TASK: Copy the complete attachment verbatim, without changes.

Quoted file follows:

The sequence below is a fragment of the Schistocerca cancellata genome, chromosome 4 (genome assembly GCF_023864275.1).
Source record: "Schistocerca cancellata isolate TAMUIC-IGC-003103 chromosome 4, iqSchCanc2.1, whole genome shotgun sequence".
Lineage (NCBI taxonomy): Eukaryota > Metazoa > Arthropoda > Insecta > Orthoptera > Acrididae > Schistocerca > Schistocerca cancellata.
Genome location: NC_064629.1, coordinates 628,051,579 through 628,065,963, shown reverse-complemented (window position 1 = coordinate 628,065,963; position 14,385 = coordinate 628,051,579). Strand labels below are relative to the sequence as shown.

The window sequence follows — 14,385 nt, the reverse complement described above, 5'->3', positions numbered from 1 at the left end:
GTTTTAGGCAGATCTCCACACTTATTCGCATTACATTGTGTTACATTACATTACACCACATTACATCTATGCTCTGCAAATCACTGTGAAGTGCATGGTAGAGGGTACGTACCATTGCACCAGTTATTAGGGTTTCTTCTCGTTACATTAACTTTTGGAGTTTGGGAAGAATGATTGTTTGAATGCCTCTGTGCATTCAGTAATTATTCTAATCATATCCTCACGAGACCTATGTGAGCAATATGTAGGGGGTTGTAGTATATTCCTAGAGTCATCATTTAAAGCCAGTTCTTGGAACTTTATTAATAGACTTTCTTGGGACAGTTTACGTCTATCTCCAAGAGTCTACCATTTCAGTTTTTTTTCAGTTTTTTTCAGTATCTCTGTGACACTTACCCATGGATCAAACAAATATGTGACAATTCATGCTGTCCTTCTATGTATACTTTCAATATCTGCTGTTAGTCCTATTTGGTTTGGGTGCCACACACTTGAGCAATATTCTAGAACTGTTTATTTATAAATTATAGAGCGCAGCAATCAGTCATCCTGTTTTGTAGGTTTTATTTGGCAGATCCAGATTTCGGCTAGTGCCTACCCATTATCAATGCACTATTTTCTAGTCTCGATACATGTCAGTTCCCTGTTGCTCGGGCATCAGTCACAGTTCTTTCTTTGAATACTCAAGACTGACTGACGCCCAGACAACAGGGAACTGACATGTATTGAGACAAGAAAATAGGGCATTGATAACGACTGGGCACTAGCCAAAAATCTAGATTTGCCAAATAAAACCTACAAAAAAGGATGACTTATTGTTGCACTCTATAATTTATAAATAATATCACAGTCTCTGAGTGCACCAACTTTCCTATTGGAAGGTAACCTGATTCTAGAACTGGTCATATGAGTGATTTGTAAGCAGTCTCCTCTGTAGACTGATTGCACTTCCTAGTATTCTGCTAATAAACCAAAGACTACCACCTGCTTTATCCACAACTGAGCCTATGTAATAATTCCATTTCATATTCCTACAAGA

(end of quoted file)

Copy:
The sequence below is a fragment of the Schistocerca cancellata genome, chromosome 4 (genome assembly GCF_023864275.1).
Source record: "Schistocerca cancellata isolate TAMUIC-IGC-003103 chromosome 4, iqSchCanc2.1, whole genome shotgun sequence".
Lineage (NCBI taxonomy): Eukaryota > Metazoa > Arthropoda > Insecta > Orthoptera > Acrididae > Schistocerca > Schistocerca cancellata.
Genome location: NC_064629.1, coordinates 628,051,579 through 628,065,963, shown reverse-complemented (window position 1 = coordinate 628,065,963; position 14,385 = coordinate 628,051,579). Strand labels below are relative to the sequence as shown.

The window sequence follows — 14,385 nt, the reverse complement described above, 5'->3', positions numbered from 1 at the left end:
GTTTTAGGCAGATCTCCACACTTATTCGCATTACATTGTGTTACATTACATTACACCACATTACATCTATGCTCTGCAAATCACTGTGAAGTGCATGGTAGAGGGTACGTACCATTGCACCAGTTATTAGGGTTTCTTCTCGTTACATTAACTTTTGGAGTTTGGGAAGAATGATTGTTTGAATGCCTCTGTGCATTCAGTAATTATTCTAATCATATCCTCACGAGACCTATGTGAGCAATATGTAGGGGGTTGTAGTATATTCCTAGAGTCATCATTTAAAGCCAGTTCTTGGAACTTTATTAATAGACTTTCTTGGGACAGTTTACGTCTATCTCCAAGAGTCTACCATTTCAGTTTTTTTTCAGTTTTTTTCAGTATCTCTGTGACACTTACCCATGGATCAAACAAATATGTGACAATTCATGCTGTCCTTCTATGTATACTTTCAATATCTGCTGTTAGTCCTATTTGGTTTGGGTGCCACACACTTGAGCAATATTCTAGAACTGTTTATTTATAAATTATAGAGCGCAGCAATCAGTCATCCTGTTTTGTAGGTTTTATTTGGCAGATCCAGATTTCGGCTAGTGCCTACCCATTATCAATGCACTATTTTCTAGTCTCGATACATGTCAGTTCCCTGTTGCTCGGGCATCAGTCACAGTTCTTTCTTTGAATACTCAAGACTGACTGACGCCCAGACAACAGGGAACTGACATGTATTGAGACAAGAAAATAGGGCATTGATAACGACTGGGCACTAGCCAAAAATCTAGATTTGCCAAATAAAACCTACAAAAAAGGATGACTTATTGTTGCACTCTATAATTTATAAATAATATCACAGTCTCTGAGTGCACCAACTTTCCTATTGGAAGGTAACCTGATTCTAGAACTGGTCATATGAGTGATTTGTAAGCAGTCTCCTCTGTAGACTGATTGCACTTCCTAGTATTCTGCTAATAAACCAAAGACTACCACCTGCTTTATCCACAACTGAGCCTATGTAATAATTCCATTTCATATTCCTACAAGA